Community Vs. Connectivity: A Tale Of Two Coffee Shops

Community Vs. Connectivity: A Tale Of Two Coffee Shops

Photo: Tim Riley

By Nuala Sawyer - Published on January 27, 2015.

In our coffee-rich neighborhood those with an elite taste in beans can choose from Blue Bottle at Vinyl, Ritual at Mojo, or Four Barrel at The Mill. Finding somewhere to work with Internet, however, takes a little advanced planning. 

For freelancers and people who work from home, there are generally two types of cafes: those that have WiFi, and those that do not. To get a idea of some of the decisions that go into a public WiFi or no WiFi policy, we talked to people at two of the busiest coffee shops in the area: The Mill and Matching Half. 

Pick any morning of the week and The Mill's selection of tables is bound to be more than half full with babies in strollers, friends meeting for breakfast, a job interview here and there, or someone sipping a coffee solo. But no matter how crowded The Mill gets, there's one thing in short supply: laptops. Books, journals, iPods, and the occasional bike leaning against the wall, sure, but computers are generally an anomaly in the busy coffee shop.

Photo: Mathieu Thouvenin/Flickr

"It really has less to do with keeping people from lingering or taking up space without paying than it does with the idea of fostering a sense of community," says The Mill's Mark Brei. The space, he points out, is community-based. The large communal table is conducive to conversation, and forces people to sit adjacent to or across from each other. Even the small tables along the southern edge of the cafe are connected by a long pew, meaning that it's hard not to get to know your neighbor as you squeeze into your seat.

"We really strive to make the Mill a light, airy place for people to meet and talk," Mark says. "It's sure a lot easier for people to strike up conversation if everyone isn't plugged into a laptop."

Over to the west, Matching Half is similarly busy, though with a much smaller space. Known for its jalapeño pop-tarts and generous afternoon sunlight, it's not uncommon for every seat in the place to be taken. But here, laptops are everywhere. On a weekday afternoon almost everyone who's sipping coffee on the corner of McAllister and Baker streets will be working on their computer.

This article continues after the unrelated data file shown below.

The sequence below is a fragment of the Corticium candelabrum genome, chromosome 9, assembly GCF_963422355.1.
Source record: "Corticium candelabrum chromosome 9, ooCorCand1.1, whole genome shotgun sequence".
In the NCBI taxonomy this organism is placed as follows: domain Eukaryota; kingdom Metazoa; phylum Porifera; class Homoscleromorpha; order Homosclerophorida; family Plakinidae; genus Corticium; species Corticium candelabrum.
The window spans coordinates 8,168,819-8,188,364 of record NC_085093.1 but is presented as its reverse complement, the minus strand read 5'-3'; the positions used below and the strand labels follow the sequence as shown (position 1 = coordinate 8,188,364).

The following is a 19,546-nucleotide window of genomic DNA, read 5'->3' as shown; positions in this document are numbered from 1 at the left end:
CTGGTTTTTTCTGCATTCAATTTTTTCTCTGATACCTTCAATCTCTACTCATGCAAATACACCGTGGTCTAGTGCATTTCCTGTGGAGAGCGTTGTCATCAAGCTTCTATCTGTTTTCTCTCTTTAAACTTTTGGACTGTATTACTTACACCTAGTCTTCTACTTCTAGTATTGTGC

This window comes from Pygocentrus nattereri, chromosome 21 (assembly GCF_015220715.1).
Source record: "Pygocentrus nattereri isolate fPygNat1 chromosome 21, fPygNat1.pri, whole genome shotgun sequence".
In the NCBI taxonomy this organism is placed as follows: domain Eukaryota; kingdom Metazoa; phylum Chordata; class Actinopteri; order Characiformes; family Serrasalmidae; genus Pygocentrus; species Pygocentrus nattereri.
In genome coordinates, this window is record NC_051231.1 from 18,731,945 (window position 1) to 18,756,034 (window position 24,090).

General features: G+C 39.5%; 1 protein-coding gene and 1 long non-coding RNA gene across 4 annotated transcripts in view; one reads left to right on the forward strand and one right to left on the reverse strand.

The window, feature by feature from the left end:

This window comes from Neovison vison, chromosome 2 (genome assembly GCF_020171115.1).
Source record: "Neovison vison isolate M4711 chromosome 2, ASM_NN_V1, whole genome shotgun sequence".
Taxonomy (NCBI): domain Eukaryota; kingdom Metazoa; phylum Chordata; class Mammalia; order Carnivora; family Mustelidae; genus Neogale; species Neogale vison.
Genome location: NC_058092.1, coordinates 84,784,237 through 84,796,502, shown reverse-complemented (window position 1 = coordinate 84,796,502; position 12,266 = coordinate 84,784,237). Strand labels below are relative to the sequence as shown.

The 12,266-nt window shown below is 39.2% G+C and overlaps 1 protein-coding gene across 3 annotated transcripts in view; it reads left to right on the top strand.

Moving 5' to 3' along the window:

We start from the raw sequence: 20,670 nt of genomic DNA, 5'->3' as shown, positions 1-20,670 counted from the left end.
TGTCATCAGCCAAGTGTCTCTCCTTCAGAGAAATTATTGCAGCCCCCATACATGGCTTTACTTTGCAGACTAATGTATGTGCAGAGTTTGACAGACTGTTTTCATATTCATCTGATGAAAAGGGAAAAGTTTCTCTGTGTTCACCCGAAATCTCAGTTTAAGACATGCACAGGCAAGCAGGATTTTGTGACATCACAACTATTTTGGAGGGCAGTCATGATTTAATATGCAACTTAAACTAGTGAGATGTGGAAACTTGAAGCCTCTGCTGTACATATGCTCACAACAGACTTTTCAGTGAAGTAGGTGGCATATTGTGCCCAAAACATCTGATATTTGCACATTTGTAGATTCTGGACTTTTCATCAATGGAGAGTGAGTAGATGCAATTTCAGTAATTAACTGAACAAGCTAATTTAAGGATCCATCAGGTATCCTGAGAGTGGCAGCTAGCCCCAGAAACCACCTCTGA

Photo: Tim Riley/Flickr

Matching Half proprietor Jason Wahlberg is aware of the perks of having free WiFi available for his customers. "We always strive to create a warm and welcoming environment for people at Matching Half, and this includes a space for work and study. Some of our best, long-term customers work via computer at our cafe almost every day and we are very glad to have them. "

On the other hand, he too acknowledges the importance of a space that fosters community interaction. He points out that computers tend to cause people to be more insular, and less prone to strike up a conversation with one another than if someone was writing in a notebook or reading a book. "For us as a business and as workers in this environment, the best days are almost always the ones where less people are engrossed in their screens and more people are talking with each other, finding human connection and engaging with the world around them," says Jason. 

Community engagement aside, there's also the financial side of having WiFi available to customers. Matching Half in particular operates out of a small location, which means that when people camp out with laptops for much longer than it takes to drink a cup of coffee, it limits the availability of seats for other customers. Spend any long afternoon there and chances are you'll see someone come in, scan for a free table, and then leave.

Jason's solution is to limit the outlets available to one (for Matching Half newbies, it's located under the cream and sugar shelf). With no external power source, patrons can only work on their computers until batteries die. However, with MacBook Airs that boast a long battery life with every charge, this can still be a while. 

"Apart from having only one working power outlet, we don't try to police the amount of time people occupy a space," says Jason. "We just hope they have the courtesy to make room for other guests when's there's a need. And maybe look up and smile every once in while. "

For better or worse, modern technology and 4G networks may soon make business owners' decisions moot. Mobile hot spots are now more frequently included in cell phone carriers' plans, meaning that even if a coffee shop chooses not to have public WiFi available, consumers can just log on through their phone. 

Photo: Thomas Hawk/Flickr

As to who else offers WiFi in the neighborhood: Matching Half, Chile Pies and Central Coffee are NoPa's resident WiFi centers. Along Divisadero there's Oasis Cafe, Cafe Abir, Bean Bag, and Vinyl.

Mojo Bicycle Cafe used to offer WiFi, but canceled it in the fall, shortly before expanding its beer taps. Owner Remy Nelson said the number of laptops was getting too high, and pointed out that when people work in an office they (or their company) is paying for the space. At coffee shops, the wireless and space is free, but often comes at the owner's expense.

In the end, coffee shops' decisions to run WiFi can depend on a number of issues: community engagement, loitering problems, or just the cost of upkeep. As for whether or not we'll ever see free Internet in our public parks, only time will tell.